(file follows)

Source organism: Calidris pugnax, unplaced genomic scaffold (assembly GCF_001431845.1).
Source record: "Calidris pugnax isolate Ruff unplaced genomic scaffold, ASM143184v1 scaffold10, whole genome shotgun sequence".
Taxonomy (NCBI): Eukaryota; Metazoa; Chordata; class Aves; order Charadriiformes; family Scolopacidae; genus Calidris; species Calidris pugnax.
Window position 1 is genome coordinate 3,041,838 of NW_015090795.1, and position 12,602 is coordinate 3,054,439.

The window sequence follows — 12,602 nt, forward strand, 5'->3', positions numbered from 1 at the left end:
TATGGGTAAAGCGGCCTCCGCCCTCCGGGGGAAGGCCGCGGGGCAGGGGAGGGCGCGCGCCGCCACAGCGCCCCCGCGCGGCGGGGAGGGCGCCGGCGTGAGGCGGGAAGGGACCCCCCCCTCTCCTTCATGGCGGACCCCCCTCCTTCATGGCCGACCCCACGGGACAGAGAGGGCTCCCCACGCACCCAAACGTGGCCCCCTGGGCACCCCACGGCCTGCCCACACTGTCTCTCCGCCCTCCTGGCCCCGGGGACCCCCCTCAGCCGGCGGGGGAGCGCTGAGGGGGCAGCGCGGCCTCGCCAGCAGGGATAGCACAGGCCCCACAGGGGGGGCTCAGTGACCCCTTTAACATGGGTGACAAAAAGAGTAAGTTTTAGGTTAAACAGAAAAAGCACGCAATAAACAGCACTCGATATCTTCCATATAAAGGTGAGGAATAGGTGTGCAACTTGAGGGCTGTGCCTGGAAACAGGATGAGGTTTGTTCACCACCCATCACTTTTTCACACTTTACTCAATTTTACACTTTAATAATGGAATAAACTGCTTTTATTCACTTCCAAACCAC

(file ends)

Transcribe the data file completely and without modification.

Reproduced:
Source organism: Calidris pugnax, unplaced genomic scaffold (assembly GCF_001431845.1).
Source record: "Calidris pugnax isolate Ruff unplaced genomic scaffold, ASM143184v1 scaffold10, whole genome shotgun sequence".
Taxonomy (NCBI): Eukaryota; Metazoa; Chordata; class Aves; order Charadriiformes; family Scolopacidae; genus Calidris; species Calidris pugnax.
Window position 1 is genome coordinate 3,041,838 of NW_015090795.1, and position 12,602 is coordinate 3,054,439.

The window sequence follows — 12,602 nt, forward strand, 5'->3', positions numbered from 1 at the left end:
TATGGGTAAAGCGGCCTCCGCCCTCCGGGGGAAGGCCGCGGGGCAGGGGAGGGCGCGCGCCGCCACAGCGCCCCCGCGCGGCGGGGAGGGCGCCGGCGTGAGGCGGGAAGGGACCCCCCCCTCTCCTTCATGGCGGACCCCCCTCCTTCATGGCCGACCCCACGGGACAGAGAGGGCTCCCCACGCACCCAAACGTGGCCCCCTGGGCACCCCACGGCCTGCCCACACTGTCTCTCCGCCCTCCTGGCCCCGGGGACCCCCCTCAGCCGGCGGGGGAGCGCTGAGGGGGCAGCGCGGCCTCGCCAGCAGGGATAGCACAGGCCCCACAGGGGGGGCTCAGTGACCCCTTTAACATGGGTGACAAAAAGAGTAAGTTTTAGGTTAAACAGAAAAAGCACGCAATAAACAGCACTCGATATCTTCCATATAAAGGTGAGGAATAGGTGTGCAACTTGAGGGCTGTGCCTGGAAACAGGATGAGGTTTGTTCACCACCCATCACTTTTTCACACTTTACTCAATTTTACACTTTAATAATGGAATAAACTGCTTTTATTCACTTCCAAACCAC